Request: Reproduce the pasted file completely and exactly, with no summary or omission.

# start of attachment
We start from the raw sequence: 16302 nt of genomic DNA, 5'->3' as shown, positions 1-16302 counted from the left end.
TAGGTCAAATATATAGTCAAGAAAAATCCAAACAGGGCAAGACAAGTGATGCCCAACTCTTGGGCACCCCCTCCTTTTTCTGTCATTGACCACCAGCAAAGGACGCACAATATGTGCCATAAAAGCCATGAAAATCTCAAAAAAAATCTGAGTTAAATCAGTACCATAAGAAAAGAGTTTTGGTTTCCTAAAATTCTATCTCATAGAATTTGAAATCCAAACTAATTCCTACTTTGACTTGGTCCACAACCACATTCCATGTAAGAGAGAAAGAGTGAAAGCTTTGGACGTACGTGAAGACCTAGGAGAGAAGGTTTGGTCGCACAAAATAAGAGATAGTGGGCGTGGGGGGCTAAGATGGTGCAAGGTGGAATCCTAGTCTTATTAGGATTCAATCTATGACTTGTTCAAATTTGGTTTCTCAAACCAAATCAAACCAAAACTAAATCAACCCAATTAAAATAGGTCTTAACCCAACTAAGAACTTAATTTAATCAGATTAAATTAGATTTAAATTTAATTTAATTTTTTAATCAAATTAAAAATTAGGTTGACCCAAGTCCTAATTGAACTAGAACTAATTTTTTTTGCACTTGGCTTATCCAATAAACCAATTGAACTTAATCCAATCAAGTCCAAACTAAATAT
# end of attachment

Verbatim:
We start from the raw sequence: 16302 nt of genomic DNA, 5'->3' as shown, positions 1-16302 counted from the left end.
TAGGTCAAATATATAGTCAAGAAAAATCCAAACAGGGCAAGACAAGTGATGCCCAACTCTTGGGCACCCCCTCCTTTTTCTGTCATTGACCACCAGCAAAGGACGCACAATATGTGCCATAAAAGCCATGAAAATCTCAAAAAAAATCTGAGTTAAATCAGTACCATAAGAAAAGAGTTTTGGTTTCCTAAAATTCTATCTCATAGAATTTGAAATCCAAACTAATTCCTACTTTGACTTGGTCCACAACCACATTCCATGTAAGAGAGAAAGAGTGAAAGCTTTGGACGTACGTGAAGACCTAGGAGAGAAGGTTTGGTCGCACAAAATAAGAGATAGTGGGCGTGGGGGGCTAAGATGGTGCAAGGTGGAATCCTAGTCTTATTAGGATTCAATCTATGACTTGTTCAAATTTGGTTTCTCAAACCAAATCAAACCAAAACTAAATCAACCCAATTAAAATAGGTCTTAACCCAACTAAGAACTTAATTTAATCAGATTAAATTAGATTTAAATTTAATTTAATTTTTTAATCAAATTAAAAATTAGGTTGACCCAAGTCCTAATTGAACTAGAACTAATTTTTTTTGCACTTGGCTTATCCAATAAACCAATTGAACTTAATCCAATCAAGTCCAAACTAAATAT